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Theme Of Voyeurism In Alfred Hitchcock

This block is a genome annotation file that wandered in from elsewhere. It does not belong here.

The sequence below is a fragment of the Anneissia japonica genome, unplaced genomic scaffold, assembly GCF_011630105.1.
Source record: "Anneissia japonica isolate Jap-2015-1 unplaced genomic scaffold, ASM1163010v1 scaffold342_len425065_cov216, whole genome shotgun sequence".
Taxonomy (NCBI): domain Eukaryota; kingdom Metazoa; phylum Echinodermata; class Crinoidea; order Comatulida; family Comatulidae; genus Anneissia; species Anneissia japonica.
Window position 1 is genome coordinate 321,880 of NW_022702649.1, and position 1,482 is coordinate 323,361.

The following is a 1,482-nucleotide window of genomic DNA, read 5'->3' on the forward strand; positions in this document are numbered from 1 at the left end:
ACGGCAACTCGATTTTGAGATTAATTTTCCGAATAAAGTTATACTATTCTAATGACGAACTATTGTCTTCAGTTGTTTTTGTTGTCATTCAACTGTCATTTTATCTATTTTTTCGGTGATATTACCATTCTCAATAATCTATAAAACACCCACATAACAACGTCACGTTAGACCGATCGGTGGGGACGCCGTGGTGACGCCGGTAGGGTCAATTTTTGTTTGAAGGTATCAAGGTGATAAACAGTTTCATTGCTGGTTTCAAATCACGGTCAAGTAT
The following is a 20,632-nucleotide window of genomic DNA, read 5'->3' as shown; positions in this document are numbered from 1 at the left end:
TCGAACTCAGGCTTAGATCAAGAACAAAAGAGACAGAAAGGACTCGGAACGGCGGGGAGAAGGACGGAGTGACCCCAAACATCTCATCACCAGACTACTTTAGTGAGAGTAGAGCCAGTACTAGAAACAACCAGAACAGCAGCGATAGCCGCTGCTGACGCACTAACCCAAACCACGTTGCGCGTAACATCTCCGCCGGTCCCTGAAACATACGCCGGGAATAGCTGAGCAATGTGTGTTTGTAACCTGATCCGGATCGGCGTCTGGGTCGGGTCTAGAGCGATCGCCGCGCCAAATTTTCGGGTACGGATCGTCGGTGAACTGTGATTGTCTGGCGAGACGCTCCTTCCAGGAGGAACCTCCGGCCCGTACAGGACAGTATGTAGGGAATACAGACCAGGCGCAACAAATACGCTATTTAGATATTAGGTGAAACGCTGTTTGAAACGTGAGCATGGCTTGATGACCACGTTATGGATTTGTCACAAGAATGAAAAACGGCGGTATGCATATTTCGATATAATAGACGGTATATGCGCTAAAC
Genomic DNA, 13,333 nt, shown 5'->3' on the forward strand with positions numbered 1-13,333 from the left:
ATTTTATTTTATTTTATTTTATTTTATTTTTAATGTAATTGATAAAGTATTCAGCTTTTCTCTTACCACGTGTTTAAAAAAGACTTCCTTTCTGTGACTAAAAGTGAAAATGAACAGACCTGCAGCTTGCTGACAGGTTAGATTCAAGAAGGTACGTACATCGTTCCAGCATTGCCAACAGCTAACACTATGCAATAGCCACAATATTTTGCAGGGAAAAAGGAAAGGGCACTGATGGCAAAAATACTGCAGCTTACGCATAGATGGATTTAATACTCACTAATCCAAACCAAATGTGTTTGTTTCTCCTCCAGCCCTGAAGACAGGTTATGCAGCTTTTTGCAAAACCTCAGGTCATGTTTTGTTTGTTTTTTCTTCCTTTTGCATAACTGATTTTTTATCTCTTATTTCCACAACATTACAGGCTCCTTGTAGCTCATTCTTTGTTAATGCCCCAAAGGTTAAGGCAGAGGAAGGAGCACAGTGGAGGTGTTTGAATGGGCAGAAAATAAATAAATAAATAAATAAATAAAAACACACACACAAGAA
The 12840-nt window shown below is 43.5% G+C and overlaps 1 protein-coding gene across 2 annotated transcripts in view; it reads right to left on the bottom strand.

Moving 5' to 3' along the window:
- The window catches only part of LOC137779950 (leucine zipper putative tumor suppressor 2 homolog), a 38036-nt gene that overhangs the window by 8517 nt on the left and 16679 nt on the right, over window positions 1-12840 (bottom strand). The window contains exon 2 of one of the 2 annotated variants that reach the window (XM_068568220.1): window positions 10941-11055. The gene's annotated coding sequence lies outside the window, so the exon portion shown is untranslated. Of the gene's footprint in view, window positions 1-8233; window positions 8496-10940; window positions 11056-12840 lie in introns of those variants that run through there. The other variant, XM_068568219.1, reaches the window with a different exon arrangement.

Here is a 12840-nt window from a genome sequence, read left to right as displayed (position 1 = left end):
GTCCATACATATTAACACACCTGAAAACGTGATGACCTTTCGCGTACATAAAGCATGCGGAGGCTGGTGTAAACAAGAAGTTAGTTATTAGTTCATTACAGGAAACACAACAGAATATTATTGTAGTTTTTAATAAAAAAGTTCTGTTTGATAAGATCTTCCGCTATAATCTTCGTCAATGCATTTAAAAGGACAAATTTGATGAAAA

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Alfred Hitchcock is known by many as one of the most defining and influential filmmakers of the horror genre. With innovative techniques and (at times) radical themes, Hitchcock has kept audiences captivated for decades. His movies are known for their remarkable camera work, suspenseful music, and ingenious plot. Each movie of his utilizes similar techniques and themes but yield vastly different and entrancing stories. One of the most recognizable motifs in Hitchcock’s work is the concept of the audience as a voyeur to the action of the story, a theme that did well to increase the suspense of the story. Hitchcock applied this technique as a means to blur the line between those perceived as innocent versus those perceived as guilty. He engaged the audience in a way that made even the darkest soul seems slightly endearing; he made the viewer’s privy to secrets that sometimes even the characters on screen weren’t aware of. A recurring theme in several movies, such as 39 Steps, The Lady Vanishes, and Vertigo, voyeurism is perhaps best used two of Hitchcock’s most recognizable works—Psycho and Rear Window. Many believe that the role of voyeurism helped establish the success of these films. As we enter the world of Psycho through Hitchcock’s lens, the camera first pans across a cityscape before it focuses on a single hotel room window that frames Marion and Sam in a state of partial undress. The first thing that one focuses on from this scene is the heavily implied sexual nature of their relationship. Considering the fact that Psycho was filmed in 1960, this was definitely a radical move on Hitchcock’s part. Coming back to the aesthetics of the scene, the opening sequence has the audience looking in through the hotel window with the bli... ... middle of paper ... ... definitely believed himself. Consider the concept of “government secrets” in North by Northwest. The film is completely driven by the notion of keeping government secrets out of the hands of the enemy (no allegiances defined). All one knows is that the secrets pertain to U.S. safety and an enemy of the country is attempting to flee with them. The lack of explanation regarding exactly what the government secrets are definitely leaves a lot of room for imagination. While some might think that this was a gap in Hitchcock’s story it allows audiences a chance to be more involved in the narrative. They are allowed to fill in the gaps and determine how sinister the secrets are, while considering the lengths the characters have gone to procure or protect them. Once again, Hitchcock does a wonderful job of drawing the audience directly into the scene as a dynamic player.
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